Regulating Fast Fashion out of Fashion

Authors: Ingun Grimstad Klepp and Kerli Kant Hvass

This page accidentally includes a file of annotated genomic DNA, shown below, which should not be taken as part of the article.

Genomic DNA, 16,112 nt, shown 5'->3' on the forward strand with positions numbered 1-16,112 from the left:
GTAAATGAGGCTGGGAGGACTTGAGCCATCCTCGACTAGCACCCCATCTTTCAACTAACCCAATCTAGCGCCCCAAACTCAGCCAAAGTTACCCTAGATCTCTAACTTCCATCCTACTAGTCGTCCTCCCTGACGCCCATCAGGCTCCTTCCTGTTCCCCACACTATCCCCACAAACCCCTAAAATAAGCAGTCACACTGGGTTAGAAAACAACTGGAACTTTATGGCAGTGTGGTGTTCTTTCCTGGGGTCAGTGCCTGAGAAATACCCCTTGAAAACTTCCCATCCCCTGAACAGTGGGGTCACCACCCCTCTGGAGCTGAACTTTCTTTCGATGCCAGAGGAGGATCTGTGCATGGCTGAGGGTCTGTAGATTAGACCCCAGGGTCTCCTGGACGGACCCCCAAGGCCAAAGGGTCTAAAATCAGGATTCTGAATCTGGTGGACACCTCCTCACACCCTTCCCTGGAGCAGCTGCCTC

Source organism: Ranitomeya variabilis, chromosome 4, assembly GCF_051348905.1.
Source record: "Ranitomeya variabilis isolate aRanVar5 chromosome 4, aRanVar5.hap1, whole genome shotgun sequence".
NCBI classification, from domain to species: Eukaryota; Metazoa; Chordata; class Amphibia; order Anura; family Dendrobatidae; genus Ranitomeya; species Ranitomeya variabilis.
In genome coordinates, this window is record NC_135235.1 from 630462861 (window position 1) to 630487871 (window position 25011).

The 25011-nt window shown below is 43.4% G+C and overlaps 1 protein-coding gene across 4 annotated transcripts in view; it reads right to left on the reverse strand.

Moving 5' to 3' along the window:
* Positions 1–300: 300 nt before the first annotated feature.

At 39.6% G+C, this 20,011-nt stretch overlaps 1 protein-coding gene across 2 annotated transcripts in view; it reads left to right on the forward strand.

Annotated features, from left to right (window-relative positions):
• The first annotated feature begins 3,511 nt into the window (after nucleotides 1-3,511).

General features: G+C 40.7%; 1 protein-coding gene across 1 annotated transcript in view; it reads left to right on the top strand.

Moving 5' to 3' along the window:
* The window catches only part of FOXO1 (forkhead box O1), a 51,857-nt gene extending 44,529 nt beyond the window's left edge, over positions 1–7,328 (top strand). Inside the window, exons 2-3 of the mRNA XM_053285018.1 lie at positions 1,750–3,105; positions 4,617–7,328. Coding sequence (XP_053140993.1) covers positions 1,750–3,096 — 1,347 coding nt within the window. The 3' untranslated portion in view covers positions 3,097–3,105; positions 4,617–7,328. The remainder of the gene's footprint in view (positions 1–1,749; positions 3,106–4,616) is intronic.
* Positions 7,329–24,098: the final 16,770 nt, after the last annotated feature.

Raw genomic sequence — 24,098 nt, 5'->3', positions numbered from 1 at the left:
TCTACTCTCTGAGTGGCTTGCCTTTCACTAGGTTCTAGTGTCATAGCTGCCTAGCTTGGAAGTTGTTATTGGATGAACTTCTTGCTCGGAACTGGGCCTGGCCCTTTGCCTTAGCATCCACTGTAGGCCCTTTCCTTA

Among sustainable fashion and textile themes, product durability has recently come into focus within EU policy making. The dominant understanding is that increased textile lifespan will reduce environmental impacts, but this intrinsic link is not supported by research. The volume of clothing produced poses the greatest environmental burdens. Increased clothes availability leads to longer lifespan due to reduced utilization. To reduce the environmental impact of increased textile volumes measures should be expanded to encompass not only product design, life-prolonging, and end-of-life strategies, but also the volume of products to market. This concept paper contributes to the debate on how to address the growing amount of textile waste by applying the knowledge gained from consumer research regarding clothing use and proposing a regulatory measure called Targeted Producer Responsibility (TPR). The central method of TPR is waste analyses which relies on actual use – or non-use – of products as the starting point for eco-modulated fees. TPR reverses EPR and uses waste for overproduction knowledge, thus proposing a tool that can potentially reduce the total environmental impact of textiles.

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